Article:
Tech Transfer eNews Blog

With university start-up investments scarce in COVID times, find ways to pivot


By David Schwartz
Published: May 19th, 2020

A detailed article on supporting university start-ups through the current economic conditions appears in the May issue of Technology Transfer Tactics. For subscription details, click here.

The COVID-19 pandemic is affecting the prospects and bottom line of university start-ups as they find investments difficult to come by and their usual work coming to a halt with the rest of the economy. Some are pivoting to other work in the meantime, but the effects of the pandemic are likely to hurt many start-ups for months, if not longer.

Funding has become a serious problem for many start-ups, says Tyson Benson, JD, a patent attorney with the law firm of Harness Dickey in Detroit, MI. With the economy slowing to a crawl and massive losses in the stock market, investors are not eager to take a risk on start-ups, he says.

About 35% to 50% of investment sources are no longer available to start-ups, he says. “Series A, Series B, those types of investment rounds are starting to get tougher out there because funding is drying up. What that means is that you’re going to have start-ups that have to figure out how to burn less cash,” Benson says. “Some of the ways to do that are through employee retention policies, possibly some exchange in equity in order to prevent cash going out the door. They may want to take a look at their business models, particularly those that are on the lower end in a highly competitive marketplace.”

In a market that has many start-ups offering apps, for instance, a start-up with moderate or lower market share might have to reevaluate its approach and change the product in some way that more clearly sets it apart from competitors, he says.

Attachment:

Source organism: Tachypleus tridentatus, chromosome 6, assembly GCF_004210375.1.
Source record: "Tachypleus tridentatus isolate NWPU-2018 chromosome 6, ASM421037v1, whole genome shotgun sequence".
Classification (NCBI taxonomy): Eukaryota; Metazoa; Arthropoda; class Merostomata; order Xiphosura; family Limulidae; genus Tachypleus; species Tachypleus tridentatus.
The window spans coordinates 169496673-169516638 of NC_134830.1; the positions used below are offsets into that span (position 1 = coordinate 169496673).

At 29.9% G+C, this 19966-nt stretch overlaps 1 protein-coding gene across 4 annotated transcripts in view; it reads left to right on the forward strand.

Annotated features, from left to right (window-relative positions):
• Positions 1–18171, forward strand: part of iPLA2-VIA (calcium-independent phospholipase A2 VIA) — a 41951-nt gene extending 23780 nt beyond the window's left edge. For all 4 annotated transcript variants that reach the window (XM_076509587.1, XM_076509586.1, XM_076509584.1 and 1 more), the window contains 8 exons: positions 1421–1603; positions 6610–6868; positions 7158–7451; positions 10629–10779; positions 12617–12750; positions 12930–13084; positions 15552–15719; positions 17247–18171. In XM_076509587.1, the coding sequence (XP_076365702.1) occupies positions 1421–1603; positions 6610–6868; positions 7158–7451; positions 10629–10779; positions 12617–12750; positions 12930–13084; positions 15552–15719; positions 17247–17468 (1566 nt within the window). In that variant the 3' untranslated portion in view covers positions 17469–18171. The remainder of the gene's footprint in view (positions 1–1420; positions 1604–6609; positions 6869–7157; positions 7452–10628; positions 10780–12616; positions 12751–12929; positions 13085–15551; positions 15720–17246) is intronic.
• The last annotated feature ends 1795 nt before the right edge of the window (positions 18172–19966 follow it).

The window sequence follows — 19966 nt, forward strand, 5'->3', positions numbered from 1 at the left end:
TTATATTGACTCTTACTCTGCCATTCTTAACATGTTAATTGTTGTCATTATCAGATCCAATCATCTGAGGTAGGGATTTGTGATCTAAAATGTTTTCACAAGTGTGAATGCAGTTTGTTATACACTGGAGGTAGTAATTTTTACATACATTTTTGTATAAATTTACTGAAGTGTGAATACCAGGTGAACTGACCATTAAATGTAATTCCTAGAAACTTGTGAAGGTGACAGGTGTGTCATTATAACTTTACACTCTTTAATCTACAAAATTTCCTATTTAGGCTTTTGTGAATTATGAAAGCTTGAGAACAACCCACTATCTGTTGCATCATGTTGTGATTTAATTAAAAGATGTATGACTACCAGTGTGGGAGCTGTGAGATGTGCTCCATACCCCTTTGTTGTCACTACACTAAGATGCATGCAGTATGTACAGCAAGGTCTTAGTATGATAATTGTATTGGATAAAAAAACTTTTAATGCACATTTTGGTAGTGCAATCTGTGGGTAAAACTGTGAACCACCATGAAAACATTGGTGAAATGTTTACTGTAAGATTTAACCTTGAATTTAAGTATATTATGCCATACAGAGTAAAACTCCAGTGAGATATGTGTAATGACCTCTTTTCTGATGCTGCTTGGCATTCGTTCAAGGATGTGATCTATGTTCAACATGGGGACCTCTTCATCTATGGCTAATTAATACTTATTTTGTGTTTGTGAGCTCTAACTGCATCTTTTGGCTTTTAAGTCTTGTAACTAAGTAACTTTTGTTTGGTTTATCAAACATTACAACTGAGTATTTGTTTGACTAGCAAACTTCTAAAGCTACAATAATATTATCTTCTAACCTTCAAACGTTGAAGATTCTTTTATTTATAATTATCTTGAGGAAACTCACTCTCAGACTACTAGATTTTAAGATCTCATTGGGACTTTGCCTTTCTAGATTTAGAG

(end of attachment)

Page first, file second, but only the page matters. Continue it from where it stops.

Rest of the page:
“In a time when funding is so scarce, you may not receive the same funding as your competitors with a better market share or better branding,” Benson says. “With everyone chasing the same few dollars, the companies that have already established themselves as viable are going to fare better than a start-up that might be up and coming but still needs more time to establish itself.”

Start-ups also must protect their IP, but some tough calls may be necessary, Benson says. When deploying capital to sustain the business model, it may be necessary to cut from the IP budget, he says.

“That may mean potentially not filing any patent applications, or filing one patient application when you should have filed two or three,” he says. “Trademarks are the same way, because each of those instances requires capital.”

But Benson says start-ups can still fare well in a hard economy. He reflects back on the economic downturn of 2007 to 2009, noting that start-ups were still able to find their footing during that Great Recession, growing through slow times and ready when the market started to thrive again.

“There were a number of unicorns that came out of that recession. Airbnb was one that rose from that recession,” Benson observes. “The founders were having trouble making rent at the time, and that’s how they developed the Airbnb concept. So start-ups can be successful in this environment.”

But new ventures will have to be able to prove their success and promise with more metrics than might previously been expected, he cautions. Most are responding as well as can be expected, he says, because the pandemic is such a black swan event that it was difficult for anyone to have a response plan.

“There are some start-ups that are handling it better than others. The successful start-ups are the ones reducing the cash burn,” Benson comments. “Typically about 30% of start-ups live on about three months of start-up capital and then they have to get replenished again. Now I’m seeing statistics that take number up to 50% running on capital that only provides a few months of leeway.”

That means those start-ups will have to find new capital in next few months or make drastic changes to strategy. The only other alternative may be to close the doors, Benson says.

“You have to change your business model or find a way to pivot to another business model,” he says. “You might be one of those left for dead if you’re not pivoting quickly enough.”

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